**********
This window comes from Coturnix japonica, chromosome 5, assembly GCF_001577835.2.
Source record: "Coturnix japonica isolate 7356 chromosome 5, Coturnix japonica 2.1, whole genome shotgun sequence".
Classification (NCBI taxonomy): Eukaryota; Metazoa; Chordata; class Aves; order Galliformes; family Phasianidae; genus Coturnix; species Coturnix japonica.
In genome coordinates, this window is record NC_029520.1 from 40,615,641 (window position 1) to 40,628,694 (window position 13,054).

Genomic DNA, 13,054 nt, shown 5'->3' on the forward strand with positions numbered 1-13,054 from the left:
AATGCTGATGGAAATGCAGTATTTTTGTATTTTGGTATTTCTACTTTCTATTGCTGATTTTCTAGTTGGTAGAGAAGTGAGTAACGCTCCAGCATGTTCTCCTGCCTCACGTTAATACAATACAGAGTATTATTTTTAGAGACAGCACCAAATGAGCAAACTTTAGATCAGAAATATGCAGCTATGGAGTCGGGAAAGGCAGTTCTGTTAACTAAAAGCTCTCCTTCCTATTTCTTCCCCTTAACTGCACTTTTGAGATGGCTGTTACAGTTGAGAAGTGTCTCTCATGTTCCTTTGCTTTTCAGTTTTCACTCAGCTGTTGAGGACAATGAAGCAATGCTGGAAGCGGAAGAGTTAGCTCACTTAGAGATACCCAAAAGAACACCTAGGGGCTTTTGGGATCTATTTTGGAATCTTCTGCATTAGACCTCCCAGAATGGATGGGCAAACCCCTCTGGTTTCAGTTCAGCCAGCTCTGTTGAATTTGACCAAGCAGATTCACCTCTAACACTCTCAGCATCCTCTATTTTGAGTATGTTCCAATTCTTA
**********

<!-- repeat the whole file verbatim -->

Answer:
This window comes from Coturnix japonica, chromosome 5, assembly GCF_001577835.2.
Source record: "Coturnix japonica isolate 7356 chromosome 5, Coturnix japonica 2.1, whole genome shotgun sequence".
Classification (NCBI taxonomy): Eukaryota; Metazoa; Chordata; class Aves; order Galliformes; family Phasianidae; genus Coturnix; species Coturnix japonica.
In genome coordinates, this window is record NC_029520.1 from 40,615,641 (window position 1) to 40,628,694 (window position 13,054).

Genomic DNA, 13,054 nt, shown 5'->3' on the forward strand with positions numbered 1-13,054 from the left:
AATGCTGATGGAAATGCAGTATTTTTGTATTTTGGTATTTCTACTTTCTATTGCTGATTTTCTAGTTGGTAGAGAAGTGAGTAACGCTCCAGCATGTTCTCCTGCCTCACGTTAATACAATACAGAGTATTATTTTTAGAGACAGCACCAAATGAGCAAACTTTAGATCAGAAATATGCAGCTATGGAGTCGGGAAAGGCAGTTCTGTTAACTAAAAGCTCTCCTTCCTATTTCTTCCCCTTAACTGCACTTTTGAGATGGCTGTTACAGTTGAGAAGTGTCTCTCATGTTCCTTTGCTTTTCAGTTTTCACTCAGCTGTTGAGGACAATGAAGCAATGCTGGAAGCGGAAGAGTTAGCTCACTTAGAGATACCCAAAAGAACACCTAGGGGCTTTTGGGATCTATTTTGGAATCTTCTGCATTAGACCTCCCAGAATGGATGGGCAAACCCCTCTGGTTTCAGTTCAGCCAGCTCTGTTGAATTTGACCAAGCAGATTCACCTCTAACACTCTCAGCATCCTCTATTTTGAGTATGTTCCAATTCTTA